Advice to Orthodox College Student

 Venerable Alypius the Iconographer of teh Kiev Near Caves

Venerable Alypius the Iconographer of teh Kiev Near Caves

My beloved spiritual children in Christ Our Only True God and Our Only True Savior,

by Abbot Tryphon

The summer months are coming to a close, and many young people will be facing the prospect of heading off to college, some for the very first time. A Scripture passage comes to mind: "Behold, I send you out as sheep in the midst of wolves. Therefore be wise as serpents and harmless as doves" (St. Matthew 10:16).

College professors almost universally enjoy challenging students to question authority, yet are taken back when their own authority is questioned. They know they are addressing a class of impressionable minds and almost make sport of attacking the positions of their students.

My advice to Orthodox Christian students is to refuse to be intimidated or discouraged. Most of these professors took years to acquire the knowledge and skill to successfully defend their belief system, or lack thereof, including atheism. Their pattern of teaching is nothing new, for there have been antagonists like them from before recorded history.  Furthermore, their arguments are nothing new. They may be new to you, but suffice it to know these challenges to your faith have answered by a great many apologists since the beginning of Christianity. The best advice I can offer the young Orthodox Christian heading off to college is this: The professor is a better debater than you, so don't place yourself in his scope. If you do, expect to be blown out of the water. Secondly, don't be embarrassed by your commitment to your Orthodox Christian faith. Most students secretly wish to find a spiritual basis for the meaning of life. They may secretly envy you for your faith. My final advice is, "walk...with all lowliness and gentleness, with longsuffering, bearing with one another in love" (Ephesians 4:1, 2).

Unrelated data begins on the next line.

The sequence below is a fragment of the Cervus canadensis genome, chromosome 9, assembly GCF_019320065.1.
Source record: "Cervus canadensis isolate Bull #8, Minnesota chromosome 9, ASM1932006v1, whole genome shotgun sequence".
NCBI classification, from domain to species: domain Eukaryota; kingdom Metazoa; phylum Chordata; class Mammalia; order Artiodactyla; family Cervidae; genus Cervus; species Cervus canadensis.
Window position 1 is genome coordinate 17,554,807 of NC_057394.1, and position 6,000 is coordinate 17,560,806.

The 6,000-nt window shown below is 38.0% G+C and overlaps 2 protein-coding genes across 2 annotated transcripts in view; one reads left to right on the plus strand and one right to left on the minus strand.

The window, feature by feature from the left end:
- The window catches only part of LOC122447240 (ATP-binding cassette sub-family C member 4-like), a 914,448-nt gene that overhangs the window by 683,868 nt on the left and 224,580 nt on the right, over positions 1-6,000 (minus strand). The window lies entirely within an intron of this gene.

Build a support system for yourself by gathering together with other college students to form a chapter of the Orthodox Christian Fellowship (OCF). Meet on a weekly basis for worship, study, and networking. Get to know your faith to the degree that you can stand up to the best of them when defending your beliefs. If you do, you may one day be the reason an atheist professor finds Christ and becomes an Orthodox Christian. (Source: The Morning Offering by Abbot Tryphon)


Prayer of Metropolitan Philaret of Moscow:

+ In the name of the Father, and of the Son and of the Holy Spirit. Amen.

Lord, I know not what to ask of You. You alone know what my true needs are. You love me more than I myself know how to love. Help me to see my real needs which may be hidden from me. I dare not ask for either a cross or a consolation. I can only wait upon You; my heart is open to You. Visit and help me in Your steadfast love. Strike me and heal me; cast me down and raise me up. I worship in silence Your Holy Will. I offer myself to You as a living sacrifice. I put all my trust in You. I have no other desire than to fulfill Your will. Teach me to pray. Pray Yourself in me. Amen.


"Glory Be To GOD For All Things!"--Saint John Chrysostom


With sincere agape in His Holy Diakonia (Ministry),
The sinner and unworthy servant of God

+Father George